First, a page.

A spoonful of organic ghee.

How to Store Ghee

Organic Valley Ghee storage techniques are less involved than regular old butter’s. Are butter and ghee the same thing? Ghee is clarified butter that is cooked longer, leaving behind hints of sweetness and roasted nuts that add depth and richness to food. Use ghee like you’d use oil or butter in any dish.

Organic Valley Ghee comes in a glass container that can be left on the counter. Unopened jars of ghee can be stored without refrigeration for up to one year! Ghee is shelf-stable and it can be refrigerated or kept on a countertop, but we suggest storing ghee in a cool, dry, dark place for optimal flavor.

What is the Butter Grade?

See that “Grade AA” printed on the front of your Organic Valley Butter package? That’s a good sign that you’ve picked the best butter!

The U.S. Department of Agriculture has certain grades of butter. AA is the top grade, defined as possessing a fine and highly pleasing butter flavor, along with a number of other pleasing attributes. Grade A is a step below and Grade B butter is even less pleasing.

In some states, like Wisconsin where Organic Valley got its start, the Wisconsin Department of Agriculture, Trade and Consumer Protection identifies grades and requirements for butter, too. Butter cannot be sold in Wisconsin unless it is graded. At Organic Valley we didn’t start making butter to get the Grade AA ranking, we make great butter because we believe in nutritious, delicious products for our families and yours. The grade just comes along with a great product.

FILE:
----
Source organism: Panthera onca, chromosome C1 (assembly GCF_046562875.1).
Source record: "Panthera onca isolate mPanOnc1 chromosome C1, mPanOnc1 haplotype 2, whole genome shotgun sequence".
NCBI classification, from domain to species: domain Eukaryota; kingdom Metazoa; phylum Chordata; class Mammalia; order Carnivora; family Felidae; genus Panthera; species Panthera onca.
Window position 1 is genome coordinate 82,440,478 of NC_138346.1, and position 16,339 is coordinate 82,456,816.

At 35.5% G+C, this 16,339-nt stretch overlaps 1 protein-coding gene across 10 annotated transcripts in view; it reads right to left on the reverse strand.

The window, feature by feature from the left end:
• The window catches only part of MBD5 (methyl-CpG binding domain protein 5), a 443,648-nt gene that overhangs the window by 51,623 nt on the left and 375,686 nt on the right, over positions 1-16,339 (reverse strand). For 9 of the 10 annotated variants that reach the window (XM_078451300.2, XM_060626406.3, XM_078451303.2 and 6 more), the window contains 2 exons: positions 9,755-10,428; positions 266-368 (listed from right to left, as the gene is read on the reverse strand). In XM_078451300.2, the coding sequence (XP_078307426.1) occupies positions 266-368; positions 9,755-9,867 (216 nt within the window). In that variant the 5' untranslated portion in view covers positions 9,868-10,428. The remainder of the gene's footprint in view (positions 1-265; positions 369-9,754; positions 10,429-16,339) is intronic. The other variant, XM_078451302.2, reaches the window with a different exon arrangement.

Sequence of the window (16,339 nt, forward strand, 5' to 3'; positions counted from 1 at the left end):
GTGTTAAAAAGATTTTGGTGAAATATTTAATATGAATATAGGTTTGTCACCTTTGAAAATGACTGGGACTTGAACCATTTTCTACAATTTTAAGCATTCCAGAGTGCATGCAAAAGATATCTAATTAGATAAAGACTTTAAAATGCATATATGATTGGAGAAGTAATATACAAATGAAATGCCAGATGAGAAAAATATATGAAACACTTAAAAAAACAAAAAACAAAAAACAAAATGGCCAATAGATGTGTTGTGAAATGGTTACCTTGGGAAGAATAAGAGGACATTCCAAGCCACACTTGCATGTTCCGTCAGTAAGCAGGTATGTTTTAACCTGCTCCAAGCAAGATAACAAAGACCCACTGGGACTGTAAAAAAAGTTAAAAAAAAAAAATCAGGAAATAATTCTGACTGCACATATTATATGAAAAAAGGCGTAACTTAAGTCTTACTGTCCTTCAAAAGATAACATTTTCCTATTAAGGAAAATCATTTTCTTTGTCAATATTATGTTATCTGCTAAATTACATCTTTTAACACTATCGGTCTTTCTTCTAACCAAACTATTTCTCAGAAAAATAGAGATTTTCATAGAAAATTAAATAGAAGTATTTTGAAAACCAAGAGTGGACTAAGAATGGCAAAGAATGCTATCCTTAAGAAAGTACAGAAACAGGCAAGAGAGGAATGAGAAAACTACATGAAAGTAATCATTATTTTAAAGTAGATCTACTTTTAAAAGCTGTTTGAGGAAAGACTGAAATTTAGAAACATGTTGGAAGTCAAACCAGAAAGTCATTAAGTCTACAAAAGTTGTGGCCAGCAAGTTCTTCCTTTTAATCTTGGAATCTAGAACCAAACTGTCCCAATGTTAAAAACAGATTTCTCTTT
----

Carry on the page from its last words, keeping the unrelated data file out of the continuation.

What Makes Butter Taste Great?

When our cows eat well, so does your family! At Organic Valley, we use milk from cows raised on green pastures. The cream that is separated to make butter will never be better than the milk it is sourced from and Organic Valley milk is delicious.

Our animals eat all organic food, so every bit of that food was raised without the use of toxic chemicals or GMOs, which means fewer chemicals in our ecosystems and waterways.

No matter what kind of butter keeper you use, be it a butter crock, ceramic butter keeper, French butter dish, cow-shaped butter dish, or paper plate, the big takeaway is that butter is very reactive and absorptive and the colder the butter is, the longer its flavor will be preserved.

Butter boards are getting a lot of attention lately! What is a butter board? Simply put, a butter board is a place to get as creative as you'd like with butter! Check out Organic Valley's version of a butter board (using organic butter of course).

An antique typewriter fanatic and chicken mom who treasures time outdoors admiring all that nature has to offer, Jennifer McBride is Rootstock’s editor. McBride spent 15-plus years as a journalist and newspaper editor before finding her niche with the nation’s leading organic dairy cooperative. Contact her at